The leaders of Khilafat movement announced the Non Co-operation Movement, the Congress extended its full support to the Khilafat Movement. The leaders of the two met at Amritsar and resolved to launch a country wide agitation under the leadership of Mr. Gandhi.

Muslim ulama issued a verdict and declared India as Dar-ul-Harab (countries where the Muslim law is not in force) and the Muslims therefore needed to migrate to some other country or Dar-ul-Salam (Muslim country). Thousands of families hastily left for Afghanistan, in August 1920. As many as eighteen thousand people marched towards Afghanistan, which was unable to bear the influx of the people. Thus, the Afghan authorities closed their frontiers. Eventually the Muhajarins had to return to their homes.

The Khilafat Movement came to an end when thousands of Indians were put behind the bar. The leaders in spite of their best efforts could not maintain the Hindu-Muslim Unity. One of the main reasons which caused a death blow to Khilafat Movement was the indirect announcement of Gandhiji to discontinue the Non Co-operation Movement due to Chauri Chaura episode.  In 1924, Kamal Ataturk set up a government on democratic basis in Turkey by abolishing Khilafat as a system of government which served a finishing blow to Khilafat Movement in India and people lost whatever interest that they had in the movement.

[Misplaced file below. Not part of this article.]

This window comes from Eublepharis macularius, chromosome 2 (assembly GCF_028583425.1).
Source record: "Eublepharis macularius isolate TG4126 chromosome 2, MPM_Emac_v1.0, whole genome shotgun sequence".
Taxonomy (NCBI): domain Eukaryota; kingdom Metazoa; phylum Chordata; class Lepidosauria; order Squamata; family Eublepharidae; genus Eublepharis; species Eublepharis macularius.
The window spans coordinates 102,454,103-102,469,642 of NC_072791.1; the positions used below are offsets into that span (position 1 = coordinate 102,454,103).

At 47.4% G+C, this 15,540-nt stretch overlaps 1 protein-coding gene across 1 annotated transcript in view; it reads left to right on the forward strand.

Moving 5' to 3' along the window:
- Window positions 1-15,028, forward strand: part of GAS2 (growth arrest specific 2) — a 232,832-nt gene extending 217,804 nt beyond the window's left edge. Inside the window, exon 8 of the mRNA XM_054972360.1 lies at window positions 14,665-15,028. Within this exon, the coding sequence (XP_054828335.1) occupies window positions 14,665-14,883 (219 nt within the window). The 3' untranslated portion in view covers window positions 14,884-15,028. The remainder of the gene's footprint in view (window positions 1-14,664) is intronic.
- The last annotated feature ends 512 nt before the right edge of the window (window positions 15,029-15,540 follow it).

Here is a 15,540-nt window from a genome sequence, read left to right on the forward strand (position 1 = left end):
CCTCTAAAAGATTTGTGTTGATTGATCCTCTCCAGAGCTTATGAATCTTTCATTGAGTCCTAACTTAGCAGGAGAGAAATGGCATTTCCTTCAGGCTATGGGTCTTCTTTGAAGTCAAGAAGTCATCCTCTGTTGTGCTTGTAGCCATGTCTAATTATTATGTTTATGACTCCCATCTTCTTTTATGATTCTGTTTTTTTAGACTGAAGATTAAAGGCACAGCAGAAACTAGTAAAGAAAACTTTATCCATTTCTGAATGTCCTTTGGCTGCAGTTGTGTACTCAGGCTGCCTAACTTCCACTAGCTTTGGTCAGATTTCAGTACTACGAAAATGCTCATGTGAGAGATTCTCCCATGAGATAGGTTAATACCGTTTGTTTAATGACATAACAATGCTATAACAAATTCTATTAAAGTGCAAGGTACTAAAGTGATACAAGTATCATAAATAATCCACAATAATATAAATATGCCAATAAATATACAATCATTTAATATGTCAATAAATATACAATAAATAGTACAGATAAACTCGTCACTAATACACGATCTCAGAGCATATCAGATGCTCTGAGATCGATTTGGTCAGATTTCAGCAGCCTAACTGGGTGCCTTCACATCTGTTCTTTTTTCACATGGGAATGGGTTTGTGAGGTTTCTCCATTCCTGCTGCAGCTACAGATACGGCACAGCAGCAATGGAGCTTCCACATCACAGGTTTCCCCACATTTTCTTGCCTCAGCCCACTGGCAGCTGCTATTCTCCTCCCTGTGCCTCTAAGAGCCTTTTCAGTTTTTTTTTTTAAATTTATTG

Reference:

http://www.indianage.com/search.php

http://historypak.com/khilafat-movement-1919-1922/

This Day in History (1-Oct-1909) – Gandhiji wrote to Tolstoy regarding Passive Resistance movement

Nineteenth and twentieth centuries have been the bloodiest in human history, while Count Leo Tolstoy in Russia and Mahatma Gandhi from India, have been the two greatest leaders who preached non-violence, universal love, concern for the weakest, a moral stance in whatever we do, and a non-violent resolution of conflicts among individuals, groups, as well as nations.

Gandhi arrived from South Africa in London on 10 July, 1909. On 2 July, 1909, Madanlal Dhingra had assassinated Sir Curzon Wylie. In London, Gandhi met many Indians who propagated violent resistance as the only way to obtain India’s freedom. And then he came across a copy of Tolstoy’s ‘Letter to a Hindoo’, written in reply to the letter of Tarak Nath Das, an Indian who advocated the violent approach. Tolstoy’s letter explained why non-violent resistance and a resolve by Indians to become free were the only solution.

This prompted Gandhi to write to Tolstoy (1 October, 1909), apprising him about the Indians’ ‘passive resistance’ against racial oppression in Transvaal (South Afrika) going on for three years. He wrote that nearly half of the total Indian population of 13,000 in Transvaal had left Transvaal rather than submit to the degrading law, and ‘nearly 2,500 have for conscience’s sake allowed themselves to be imprisoned, some as many as five times.’ He sought the approval for printing 20,000 copies of his letter for distribution and having it translated. He had ‘taken the liberty’ to write the letter ‘in the interests of truth, and in order to have your advice on problems the solution of which you have made your life-work.’

Tolstoy promptly replied (7 October, 1909) that ‘same struggle of the tender against the harsh, of meekness and love against pride and violence,’ was rising in Russia too, ‘especially in one of the very sharpest of the conflicts of the religious law with the worldly laws—in refusals of military service.’ He wrote that he was happy with the proposed publication and translation of ‘Letter to a Hindoo’.